Cleveland Clinic-Led Trial Shows that Cholesterol-Lowering Drug Reduces Heart-Related Events, Including Death, in Statin-Intolerant Patients with Elevated Cardiovascular Risk

Patients had risk factors but no pre-existing heart disease

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Bempedoic acid

Findings from a Cleveland Clinic-led clinical trial showed that the use of bempedoic acid (a cholesterol-lowering drug) in statin-intolerant patients – who have not yet had a cardiovascular event, but do have risk factors, like diabetes – significantly reduced the chance of death from heart disease and other major adverse cardiovascular events such as heart attacks and strokes.

Findings were presented today during a Late Breaking Science Session at the American Diabetes Association’s 83rd Annual Scientific Session in San Diego and simultaneously published in the Journal of the American Medical Association.

Back in March, results from the CLEAR Outcomes trial showed that bempedoic acid reduced adverse cardiovascular outcomes in 14,000 statin intolerant patients. Within this CLEAR trial, there were 4200 patients enrolled with high risk for heart disease but no previous cardiovascular events (primary prevention). After six months of treatment, bempedoic acid, compared with placebo, reduced LDL cholesterol by 23.2% and reduced inflammation measured by C-reactive protein by 22.7%.  In this primary prevention subgroup, there was also a 30% reduction in major cardiovascular events, a 39% reduction in death from heart disease and a 39% decline in heart attacks.  


“These findings emphasize the large benefits from lipid-lowering therapy in patients with no prior cardiovascular event, but who are at risk for a first event,” said the study’s lead author Steven E. Nissen, M.D., Chief Academic Officer of the Heart Vascular & Thoracic Institute at Cleveland Clinic. “Approximately two-thirds of the participants had diabetes, which further supports recommendations that primary prevention patients with diabetes should be treated with cholesterol-lowering therapies.”

Steven E. Nissen, M.D.

Primary prevention patients are currently under-treated in the United States, with more than half of patients at high risk for a cardiovascular event not currently receiving cholesterol lowering drugs. Few clinical trials in recent years have studied patients who have not yet had a cardiac event.

Elevated LDL cholesterol can accumulate in the walls of blood vessels, creating blockages and raising the risk of heart attack or stroke. Statins are the standard first-line treatment for the prevention of cardiovascular disease and work by lowering cholesterol levels in the blood.  However, some patients struggle with adverse side effects – particularly muscle pain or weakness – that prevent them from using statins at recommended doses. Bempedoic acid differs from statins by not activating until it reaches the liver which limits the drug’s potential to cause adverse muscle effects on muscle.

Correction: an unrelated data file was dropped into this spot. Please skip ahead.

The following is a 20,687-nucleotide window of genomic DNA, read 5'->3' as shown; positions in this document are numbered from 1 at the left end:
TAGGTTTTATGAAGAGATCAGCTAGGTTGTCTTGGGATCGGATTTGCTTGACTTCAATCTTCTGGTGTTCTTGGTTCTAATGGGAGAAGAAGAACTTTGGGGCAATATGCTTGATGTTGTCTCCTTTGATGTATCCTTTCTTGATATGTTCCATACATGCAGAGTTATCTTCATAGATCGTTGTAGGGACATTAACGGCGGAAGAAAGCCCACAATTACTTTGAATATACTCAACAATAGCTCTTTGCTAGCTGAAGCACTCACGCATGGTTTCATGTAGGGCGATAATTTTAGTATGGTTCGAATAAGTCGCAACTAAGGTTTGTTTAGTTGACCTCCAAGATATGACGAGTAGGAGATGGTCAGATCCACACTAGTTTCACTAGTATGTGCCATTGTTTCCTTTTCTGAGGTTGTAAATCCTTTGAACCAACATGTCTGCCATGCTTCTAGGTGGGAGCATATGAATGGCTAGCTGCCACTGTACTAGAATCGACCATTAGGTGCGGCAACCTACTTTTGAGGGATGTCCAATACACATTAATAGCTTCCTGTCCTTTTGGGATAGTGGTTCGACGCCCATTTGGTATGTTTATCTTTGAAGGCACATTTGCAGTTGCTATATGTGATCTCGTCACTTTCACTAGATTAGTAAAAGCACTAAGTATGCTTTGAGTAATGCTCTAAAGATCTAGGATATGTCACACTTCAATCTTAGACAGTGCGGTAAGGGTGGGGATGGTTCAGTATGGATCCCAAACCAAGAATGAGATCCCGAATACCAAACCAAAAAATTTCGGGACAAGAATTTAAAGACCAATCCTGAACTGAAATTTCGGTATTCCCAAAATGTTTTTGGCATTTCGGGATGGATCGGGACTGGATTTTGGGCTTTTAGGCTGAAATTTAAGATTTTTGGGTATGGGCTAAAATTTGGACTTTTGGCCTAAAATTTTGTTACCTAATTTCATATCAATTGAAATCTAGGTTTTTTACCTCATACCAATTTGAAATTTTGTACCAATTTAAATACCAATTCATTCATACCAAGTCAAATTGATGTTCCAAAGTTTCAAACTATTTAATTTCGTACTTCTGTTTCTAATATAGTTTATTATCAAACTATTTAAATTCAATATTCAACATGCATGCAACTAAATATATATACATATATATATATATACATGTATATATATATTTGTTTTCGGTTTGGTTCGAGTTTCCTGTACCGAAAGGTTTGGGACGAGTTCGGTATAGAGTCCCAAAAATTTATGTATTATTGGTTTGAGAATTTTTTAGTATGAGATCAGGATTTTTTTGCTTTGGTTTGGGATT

Adverse effects observed with bempedoic acid included a higher incidence of gout and gallstones.

The study was funded by Esperion Therapeutics, developer of bempedoic acid.

Dr. Nissen has served as a consultant for many pharmaceutical companies and has overseen clinical trials for AbbVie, Amgen, AstraZeneca, Bristol Myers Squibb, Eli Lilly, Novartis, Mineralys, Silence Therapeutics, and Pfizer. However, he does not accept honoraria, consulting fees or other compensation from commercial entities.

About Cleveland Clinic

Cleveland Clinic is a nonprofit multispecialty academic medical center that integrates clinical and hospital care with research and education. Located in Cleveland, Ohio, it was founded in 1921 by four renowned physicians with a vision of providing outstanding patient care based upon the principles of cooperation, compassion and innovation. Cleveland Clinic has pioneered many medical breakthroughs, including coronary artery bypass surgery and the first face transplant in the United States. Cleveland Clinic is consistently recognized in the U.S. and throughout the world for its expertise and care. Among Cleveland Clinic’s 77,000 employees worldwide are more than 5,658 salaried physicians and researchers, and 19,000 registered nurses and advanced practice providers, representing 140 medical specialties and subspecialties. Cleveland Clinic is a 6,699-bed health system that includes a 173-acre main campus near downtown Cleveland, 23 hospitals, more than 275 outpatient facilities, including locations in northeast Ohio; southeast Florida; Las Vegas, Nevada; Toronto, Canada; Abu Dhabi, UAE; and London, England. In 2022, there were 12.8 million outpatient encounters, 303,000 hospital admissions and observations, and 270,000 surgeries and procedures throughout Cleveland Clinic’s health system. Patients came for treatment from every state and 185 countries. Visit us at Follow us at News and resources available at

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